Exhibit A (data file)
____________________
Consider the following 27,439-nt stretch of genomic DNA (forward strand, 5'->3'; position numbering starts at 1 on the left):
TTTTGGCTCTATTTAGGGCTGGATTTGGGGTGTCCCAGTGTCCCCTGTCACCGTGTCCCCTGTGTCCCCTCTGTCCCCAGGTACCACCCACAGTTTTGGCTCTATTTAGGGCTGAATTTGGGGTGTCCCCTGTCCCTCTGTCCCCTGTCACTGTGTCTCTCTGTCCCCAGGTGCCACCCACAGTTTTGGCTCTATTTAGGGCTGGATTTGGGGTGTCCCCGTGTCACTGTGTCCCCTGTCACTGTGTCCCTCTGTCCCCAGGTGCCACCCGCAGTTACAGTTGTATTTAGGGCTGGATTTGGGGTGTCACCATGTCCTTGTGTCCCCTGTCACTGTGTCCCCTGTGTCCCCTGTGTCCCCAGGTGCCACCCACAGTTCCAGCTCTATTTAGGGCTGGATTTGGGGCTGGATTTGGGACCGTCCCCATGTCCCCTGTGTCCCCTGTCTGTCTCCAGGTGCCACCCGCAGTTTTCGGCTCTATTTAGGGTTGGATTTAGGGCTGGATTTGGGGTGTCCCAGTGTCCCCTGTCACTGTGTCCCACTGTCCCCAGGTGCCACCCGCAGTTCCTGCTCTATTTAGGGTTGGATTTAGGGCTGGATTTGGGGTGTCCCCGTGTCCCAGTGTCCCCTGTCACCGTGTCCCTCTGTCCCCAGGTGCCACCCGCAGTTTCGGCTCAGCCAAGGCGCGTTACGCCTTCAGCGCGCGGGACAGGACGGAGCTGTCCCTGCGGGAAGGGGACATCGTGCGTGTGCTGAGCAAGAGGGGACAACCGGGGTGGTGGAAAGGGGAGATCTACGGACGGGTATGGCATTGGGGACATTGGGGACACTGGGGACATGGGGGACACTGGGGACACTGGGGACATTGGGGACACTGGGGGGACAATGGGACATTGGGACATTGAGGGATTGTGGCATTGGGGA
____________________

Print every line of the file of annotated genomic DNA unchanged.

Consider the following 27,439-nt stretch of genomic DNA (forward strand, 5'->3'; position numbering starts at 1 on the left):
TTTTGGCTCTATTTAGGGCTGGATTTGGGGTGTCCCAGTGTCCCCTGTCACCGTGTCCCCTGTGTCCCCTCTGTCCCCAGGTACCACCCACAGTTTTGGCTCTATTTAGGGCTGAATTTGGGGTGTCCCCTGTCCCTCTGTCCCCTGTCACTGTGTCTCTCTGTCCCCAGGTGCCACCCACAGTTTTGGCTCTATTTAGGGCTGGATTTGGGGTGTCCCCGTGTCACTGTGTCCCCTGTCACTGTGTCCCTCTGTCCCCAGGTGCCACCCGCAGTTACAGTTGTATTTAGGGCTGGATTTGGGGTGTCACCATGTCCTTGTGTCCCCTGTCACTGTGTCCCCTGTGTCCCCTGTGTCCCCAGGTGCCACCCACAGTTCCAGCTCTATTTAGGGCTGGATTTGGGGCTGGATTTGGGACCGTCCCCATGTCCCCTGTGTCCCCTGTCTGTCTCCAGGTGCCACCCGCAGTTTTCGGCTCTATTTAGGGTTGGATTTAGGGCTGGATTTGGGGTGTCCCAGTGTCCCCTGTCACTGTGTCCCACTGTCCCCAGGTGCCACCCGCAGTTCCTGCTCTATTTAGGGTTGGATTTAGGGCTGGATTTGGGGTGTCCCCGTGTCCCAGTGTCCCCTGTCACCGTGTCCCTCTGTCCCCAGGTGCCACCCGCAGTTTCGGCTCAGCCAAGGCGCGTTACGCCTTCAGCGCGCGGGACAGGACGGAGCTGTCCCTGCGGGAAGGGGACATCGTGCGTGTGCTGAGCAAGAGGGGACAACCGGGGTGGTGGAAAGGGGAGATCTACGGACGGGTATGGCATTGGGGACATTGGGGACACTGGGGACATGGGGGACACTGGGGACACTGGGGACATTGGGGACACTGGGGGGACAATGGGACATTGGGACATTGAGGGATTGTGGCATTGGGGA